Infographic: Living On Your Own


Are you ready to make the big move? There’s more to it than paying rent—living on your own creates new expenses that you may not have considered, such as rental insurance, commuting expenses and furnishing your new place. Here are a number of things to consider as you plan for your big move.

Build a budget

You will need a budget before you move. It’s the only way to understand what you can afford, and it will help you make sense of all the expenses that come with your new independence. If you’re just starting out, a spending ratio, like the one below, can help you evaluate your spending habits and understand what you can and can’t afford.

  • Housing – 30%
  • Food – 15%
  • Transportation – 15%
  • Leisure – 10%
  • Clothing - 8%
  • Personal – 10%
  • Savings – 7%
  • Debt – 5%

Spending ratios are a general guide. Categories can be added to better reflect your personal situation. For example, students will need to factor tuition and textbooks into their spending ratio.

How much rent can you afford?

Using the sample ratio above as a starting point, you can do a quick calculation to see what’s in your price range.

Calculate your housing spending ratio

  • Add up your regular household expenses
    • $750 (rent) + $15 (renter’s insurance) + $180 (electricity, utilities, Internet, parking space) = $945 (expenses will vary, depending on the apartment—be as accurate as possible)
  • Divide the result by your monthly net income
    • $945 (household expenses) divided by $3,200 (monthly income – after tax) = 30% (ideally, your housing expenses should be 30%, or less, of your net monthly income)

First apartment reality check

What happens when you find an apartment you love, but it’s way outside your spending ratio?

  • Increase your income Is the apartment you found worth taking on a second job or working longer hours?
  • Reconsider your “must-haves” Be realistic about your expectations, especially if it’s your first time living on your own; compare many different apartments to understand how much more that extra square footage or that view will cost you.
  • Reduce other spending areas In some cases, you can justify a higher housing spending ratio if it reduces (or eliminates) another spending category; for example, an apartment near work or school can reduce your monthly transportation costs.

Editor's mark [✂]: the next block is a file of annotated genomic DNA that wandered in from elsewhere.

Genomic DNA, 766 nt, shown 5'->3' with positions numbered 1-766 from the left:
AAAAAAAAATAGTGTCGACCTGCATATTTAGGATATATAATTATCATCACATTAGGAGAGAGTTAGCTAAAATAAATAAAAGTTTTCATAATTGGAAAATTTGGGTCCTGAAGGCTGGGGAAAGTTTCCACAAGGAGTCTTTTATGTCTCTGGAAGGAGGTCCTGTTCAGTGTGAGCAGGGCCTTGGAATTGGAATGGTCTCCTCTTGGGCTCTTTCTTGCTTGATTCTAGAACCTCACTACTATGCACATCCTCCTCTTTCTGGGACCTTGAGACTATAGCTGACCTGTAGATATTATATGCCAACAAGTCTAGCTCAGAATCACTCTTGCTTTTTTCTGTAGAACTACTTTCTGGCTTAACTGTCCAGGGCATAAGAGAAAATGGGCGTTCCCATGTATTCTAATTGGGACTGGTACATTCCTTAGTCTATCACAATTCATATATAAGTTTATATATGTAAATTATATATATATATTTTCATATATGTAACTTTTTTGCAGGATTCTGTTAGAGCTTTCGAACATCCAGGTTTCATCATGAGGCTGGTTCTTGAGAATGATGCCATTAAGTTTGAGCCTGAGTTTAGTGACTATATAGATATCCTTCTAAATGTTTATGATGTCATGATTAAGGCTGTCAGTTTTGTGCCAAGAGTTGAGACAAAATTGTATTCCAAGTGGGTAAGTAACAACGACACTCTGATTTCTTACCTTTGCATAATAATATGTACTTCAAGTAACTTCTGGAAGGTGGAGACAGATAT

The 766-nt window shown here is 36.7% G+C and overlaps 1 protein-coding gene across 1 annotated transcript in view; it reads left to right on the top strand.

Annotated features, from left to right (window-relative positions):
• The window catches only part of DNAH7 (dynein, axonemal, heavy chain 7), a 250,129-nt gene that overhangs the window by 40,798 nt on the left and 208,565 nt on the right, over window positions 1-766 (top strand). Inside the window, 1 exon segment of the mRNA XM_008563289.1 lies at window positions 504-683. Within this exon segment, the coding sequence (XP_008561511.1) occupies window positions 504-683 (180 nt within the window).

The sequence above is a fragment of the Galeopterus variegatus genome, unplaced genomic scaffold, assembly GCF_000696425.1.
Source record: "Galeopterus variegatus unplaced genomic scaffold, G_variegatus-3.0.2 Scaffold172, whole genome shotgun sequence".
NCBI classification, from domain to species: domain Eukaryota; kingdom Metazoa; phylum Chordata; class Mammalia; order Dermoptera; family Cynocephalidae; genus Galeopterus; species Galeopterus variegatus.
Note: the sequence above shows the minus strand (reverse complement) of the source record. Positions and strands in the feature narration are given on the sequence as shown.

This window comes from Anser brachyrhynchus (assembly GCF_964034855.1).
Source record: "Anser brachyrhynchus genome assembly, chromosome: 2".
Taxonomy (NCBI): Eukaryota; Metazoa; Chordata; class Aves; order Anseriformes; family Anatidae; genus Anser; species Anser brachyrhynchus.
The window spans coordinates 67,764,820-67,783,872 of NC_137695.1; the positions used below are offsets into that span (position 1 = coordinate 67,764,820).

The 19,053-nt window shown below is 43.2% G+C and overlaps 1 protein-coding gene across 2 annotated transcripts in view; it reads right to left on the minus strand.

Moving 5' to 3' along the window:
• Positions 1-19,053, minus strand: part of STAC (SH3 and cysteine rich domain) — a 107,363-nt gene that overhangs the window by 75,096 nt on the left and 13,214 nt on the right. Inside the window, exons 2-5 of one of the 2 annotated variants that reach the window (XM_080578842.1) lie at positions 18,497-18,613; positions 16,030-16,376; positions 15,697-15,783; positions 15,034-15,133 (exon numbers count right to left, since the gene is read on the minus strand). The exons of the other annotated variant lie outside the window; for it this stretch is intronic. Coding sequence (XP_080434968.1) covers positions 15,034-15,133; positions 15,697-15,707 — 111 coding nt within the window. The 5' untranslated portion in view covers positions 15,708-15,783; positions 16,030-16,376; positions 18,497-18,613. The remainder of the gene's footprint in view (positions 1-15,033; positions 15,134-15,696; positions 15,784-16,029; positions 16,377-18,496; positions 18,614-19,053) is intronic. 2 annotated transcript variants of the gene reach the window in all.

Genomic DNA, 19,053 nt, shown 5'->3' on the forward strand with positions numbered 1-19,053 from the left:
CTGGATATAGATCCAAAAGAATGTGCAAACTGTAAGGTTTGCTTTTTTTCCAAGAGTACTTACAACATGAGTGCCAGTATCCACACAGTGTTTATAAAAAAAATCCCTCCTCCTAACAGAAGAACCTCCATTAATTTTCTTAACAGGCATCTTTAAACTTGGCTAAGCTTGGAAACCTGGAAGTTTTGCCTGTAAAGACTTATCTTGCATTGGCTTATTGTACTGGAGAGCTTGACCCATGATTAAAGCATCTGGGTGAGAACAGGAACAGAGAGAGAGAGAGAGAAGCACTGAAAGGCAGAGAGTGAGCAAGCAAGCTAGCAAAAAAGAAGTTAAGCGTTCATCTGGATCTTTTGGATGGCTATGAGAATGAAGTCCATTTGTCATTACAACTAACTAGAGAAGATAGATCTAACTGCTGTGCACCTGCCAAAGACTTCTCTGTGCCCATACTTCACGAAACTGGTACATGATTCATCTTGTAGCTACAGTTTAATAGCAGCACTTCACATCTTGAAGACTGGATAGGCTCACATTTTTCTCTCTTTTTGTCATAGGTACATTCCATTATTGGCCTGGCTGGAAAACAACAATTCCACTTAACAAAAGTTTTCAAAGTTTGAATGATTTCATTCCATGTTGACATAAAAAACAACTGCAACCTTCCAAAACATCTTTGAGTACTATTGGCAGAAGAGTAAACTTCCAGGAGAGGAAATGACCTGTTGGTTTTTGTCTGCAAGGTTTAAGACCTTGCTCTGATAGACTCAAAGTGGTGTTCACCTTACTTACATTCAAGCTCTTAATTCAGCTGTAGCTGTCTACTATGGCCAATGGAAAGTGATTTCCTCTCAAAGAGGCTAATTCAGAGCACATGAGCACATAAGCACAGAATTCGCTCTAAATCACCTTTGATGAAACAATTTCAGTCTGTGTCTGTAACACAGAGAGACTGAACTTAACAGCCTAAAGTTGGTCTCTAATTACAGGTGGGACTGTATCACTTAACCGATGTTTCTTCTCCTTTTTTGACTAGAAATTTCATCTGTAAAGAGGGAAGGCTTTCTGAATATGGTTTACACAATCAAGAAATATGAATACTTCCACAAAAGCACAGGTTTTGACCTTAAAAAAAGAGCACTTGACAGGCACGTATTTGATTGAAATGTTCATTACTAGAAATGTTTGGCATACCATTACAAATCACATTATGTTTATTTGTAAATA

• Share the space Taking on a roommate can give you access to that dream apartment for less money.
  • Look in a different location Rental rates vary widely across the country; check out the pricing in nearby suburbs and cities to see if a move would make sense in the long run.

Average rent across the country

Housing costs in certain geographic areas, such as the San Francisco Bay Area and New York, are very high. If your spending ratio is a few percentage points above 30 for housing, you’re OK. But when it starts climbing over 45%, you should probably re-evaluate where you live, consider living with a roommate or look at saving in other areas, such as transportation. For instance, you may be able to do without owning a car in a dense urban area.

  • Charlotte – $789
  • Cincinnati – $717
  • Indianapolis – $680
  • Jacksonville – $774
  • Kansas City – $707
  • Las Vegas – $805
  • Manhattan – $2,902
  • San Antonio – $725
  • San Francisco – $1,901
  • Tucson – $652

Across the country, rents are rising. Here’s a sampling of 2014 rent rates for a one-bedroom apartment in the downtown core in 10 metropolitan areas throughout the United States. Rent will be cheaper in the suburbs and rural areas.

More than just the rent check

When taking your total housing costs into consideration, be sure to look past your rent payment. Here are a few items to take into consideration. Depending on your situation, there may be other expenses to consider.

One-time expenses

  • First & last month’s rent
  • Packing materials
  • Moving expenses
  • Starter furniture

Ongoing expenses

  • Electricity
  • Utilities
  • Cable, telephone & Internet
  • Renter’s insurance
  • Security monitoring
  • Parking
  • Household items

Save up before making the leap

Just because you have a steady job and your housing spending ratio is in line, that doesn’t mean you’re done just yet. You will need to have a few thousand dollars saved up prior to making the final leap to renting your first apartment.

Sources: Consolidated Credit Counseling Services, Forbes,